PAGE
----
Unidentified devices on the internal network

The number of “unnamed” devices connected to your network. While they could be employee devices, they could also be bad actors. Ideally you want 0 unidentified devices.

Intrusion attempts

The number of times malicious actors have tried to gain access to your networks.

Mean Time Between Failures (MTBF)

Determines the reliability of your systems during normal business operations. The greater the time between failures, the more reliable the systems.

Mean Time to Detect (MTTD)

Determines the length of time it takes to discover potential security threats. Less than five hours is generally considered a good MTTD.

Mean Time to Acknowledge (MTTA)

Determines how long it takes you to start working on an issue once it has been identified.

Mean Time to Contain (MTTC)

Measures how long it takes you to contain threats.

Mean Time to Resolve (MTTR)

Measures how long it takes your company to return to normal business operations from a threat, product, or system failure. Under five hours is considered good.

Mean Time to Recovery (MTTR)

Tracks compliance controls, configurations, and exceptions, as well as Service Level Agreements (SLA).

Security Policy Compliance

The number of “unnamed” devices connected to your network. While they could be employee devices, they could also be bad actors. Ideally you want 0 unidentified devices.

Days to patch

Length of time it takes you to patch security holes

Cybersecurity awareness training

Tracks such things as how often cyber security training materials are updated, if new hires receive cyber security training, how often existing employees receive training, and employee knowledge retention.

Number of cyber security incidents reported

Tracks how often, or if, employees and users are reporting issues. For example, how many employees forward phishing emails to IT? How often are such emails forwarded to IT?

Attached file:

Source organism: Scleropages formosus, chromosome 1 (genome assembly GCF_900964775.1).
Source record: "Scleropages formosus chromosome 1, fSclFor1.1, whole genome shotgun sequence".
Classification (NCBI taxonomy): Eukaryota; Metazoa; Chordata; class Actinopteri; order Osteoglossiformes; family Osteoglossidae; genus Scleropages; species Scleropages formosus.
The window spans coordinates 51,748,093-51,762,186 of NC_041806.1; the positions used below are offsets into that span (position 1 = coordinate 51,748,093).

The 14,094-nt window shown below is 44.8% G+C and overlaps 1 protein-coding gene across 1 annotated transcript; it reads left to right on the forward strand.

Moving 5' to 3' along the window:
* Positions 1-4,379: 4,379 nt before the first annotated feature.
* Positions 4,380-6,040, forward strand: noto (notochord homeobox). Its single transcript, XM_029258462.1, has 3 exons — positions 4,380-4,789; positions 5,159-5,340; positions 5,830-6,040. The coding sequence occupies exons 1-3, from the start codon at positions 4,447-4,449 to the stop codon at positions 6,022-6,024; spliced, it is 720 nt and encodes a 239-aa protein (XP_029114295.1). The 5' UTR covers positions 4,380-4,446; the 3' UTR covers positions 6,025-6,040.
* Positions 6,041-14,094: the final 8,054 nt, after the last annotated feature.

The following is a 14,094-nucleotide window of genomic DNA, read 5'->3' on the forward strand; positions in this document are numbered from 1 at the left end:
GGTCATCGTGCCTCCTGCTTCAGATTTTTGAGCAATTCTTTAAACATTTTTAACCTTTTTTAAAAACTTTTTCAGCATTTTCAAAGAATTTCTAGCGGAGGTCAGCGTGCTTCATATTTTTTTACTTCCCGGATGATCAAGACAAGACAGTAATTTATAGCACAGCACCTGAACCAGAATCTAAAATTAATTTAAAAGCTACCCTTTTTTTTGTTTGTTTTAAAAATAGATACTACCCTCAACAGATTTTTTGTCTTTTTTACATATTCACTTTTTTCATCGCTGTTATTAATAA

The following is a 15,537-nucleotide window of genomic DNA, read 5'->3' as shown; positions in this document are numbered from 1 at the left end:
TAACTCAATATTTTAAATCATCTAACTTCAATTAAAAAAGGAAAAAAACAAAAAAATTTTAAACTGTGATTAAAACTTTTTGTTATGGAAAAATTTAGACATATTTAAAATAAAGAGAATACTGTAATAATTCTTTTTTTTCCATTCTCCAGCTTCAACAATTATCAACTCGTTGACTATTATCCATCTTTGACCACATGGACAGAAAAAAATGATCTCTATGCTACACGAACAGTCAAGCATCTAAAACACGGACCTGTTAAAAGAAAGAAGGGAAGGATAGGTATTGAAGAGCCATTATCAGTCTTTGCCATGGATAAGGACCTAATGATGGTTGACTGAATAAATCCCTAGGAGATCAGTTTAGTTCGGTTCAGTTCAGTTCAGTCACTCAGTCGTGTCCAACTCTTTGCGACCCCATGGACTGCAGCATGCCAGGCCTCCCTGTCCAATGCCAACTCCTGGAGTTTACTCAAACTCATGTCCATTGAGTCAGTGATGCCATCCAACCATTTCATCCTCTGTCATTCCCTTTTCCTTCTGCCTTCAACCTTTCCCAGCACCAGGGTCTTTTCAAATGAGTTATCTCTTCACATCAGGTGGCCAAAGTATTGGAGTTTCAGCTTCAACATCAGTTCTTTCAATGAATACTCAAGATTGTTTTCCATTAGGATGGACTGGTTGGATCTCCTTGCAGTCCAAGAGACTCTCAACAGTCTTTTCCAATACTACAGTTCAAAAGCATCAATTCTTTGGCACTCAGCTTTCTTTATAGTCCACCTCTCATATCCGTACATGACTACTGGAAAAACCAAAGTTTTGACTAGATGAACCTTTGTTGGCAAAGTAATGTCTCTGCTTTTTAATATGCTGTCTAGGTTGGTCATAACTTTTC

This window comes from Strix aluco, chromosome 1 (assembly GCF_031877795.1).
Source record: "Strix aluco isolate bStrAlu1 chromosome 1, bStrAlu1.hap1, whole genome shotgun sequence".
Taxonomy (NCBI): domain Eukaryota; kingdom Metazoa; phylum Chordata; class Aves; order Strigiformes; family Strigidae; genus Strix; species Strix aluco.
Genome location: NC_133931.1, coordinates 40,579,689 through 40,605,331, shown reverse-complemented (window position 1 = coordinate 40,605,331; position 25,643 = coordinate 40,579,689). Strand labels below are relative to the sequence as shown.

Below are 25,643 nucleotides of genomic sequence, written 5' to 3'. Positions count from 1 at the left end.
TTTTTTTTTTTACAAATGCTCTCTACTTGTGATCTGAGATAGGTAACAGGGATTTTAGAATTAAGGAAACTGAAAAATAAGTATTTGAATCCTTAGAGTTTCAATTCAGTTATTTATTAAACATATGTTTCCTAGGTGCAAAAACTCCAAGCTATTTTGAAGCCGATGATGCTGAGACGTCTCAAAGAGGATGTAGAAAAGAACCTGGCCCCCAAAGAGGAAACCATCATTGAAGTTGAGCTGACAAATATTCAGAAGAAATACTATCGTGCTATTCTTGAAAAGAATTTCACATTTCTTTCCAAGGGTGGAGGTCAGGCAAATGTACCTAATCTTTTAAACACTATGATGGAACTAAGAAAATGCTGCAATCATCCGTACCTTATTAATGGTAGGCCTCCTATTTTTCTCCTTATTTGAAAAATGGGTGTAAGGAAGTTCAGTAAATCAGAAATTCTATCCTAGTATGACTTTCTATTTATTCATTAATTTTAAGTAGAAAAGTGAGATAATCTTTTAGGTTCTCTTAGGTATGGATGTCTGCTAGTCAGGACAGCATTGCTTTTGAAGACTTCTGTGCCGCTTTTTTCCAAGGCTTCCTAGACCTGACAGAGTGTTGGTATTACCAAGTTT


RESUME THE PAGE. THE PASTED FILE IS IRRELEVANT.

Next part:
Security ratings or Security score

Generally used by underwriters to understand a company’s cyber security risk. It is also a way to see how your company ranks relative to others in your industry, and how your suppliers and vendors compare.

Access management

Used to keep tabs on the number of people who have administrative rights to networks and applications. Does everyone on the list require administrative access?

Phishing attack success

Tracks how many phishing emails employees open. You can separate it into spoof phishing emails your department sends as tests vs ones most likely from malicious actors.

Virus infection monitoring

Tracks how often your antivirus software scans applications for malware.

Cost per incident

Measures the amount of money spent to respond and resolve an attack, including things like employee over time, investigative costs, fines, and ransomware payments. May also include lost productivity and potentially lost sales due to downtime from an attack.

Knowing your security risks and vulnerabilities is the bedrock for building a mature and effective software supply chain security program. Measuring your mean times, days to patch, various types of network traffic, intrusions, and paying attention to security ratings, compliance, application, and network access provides a baseline of expectations and what normal for your company looks like.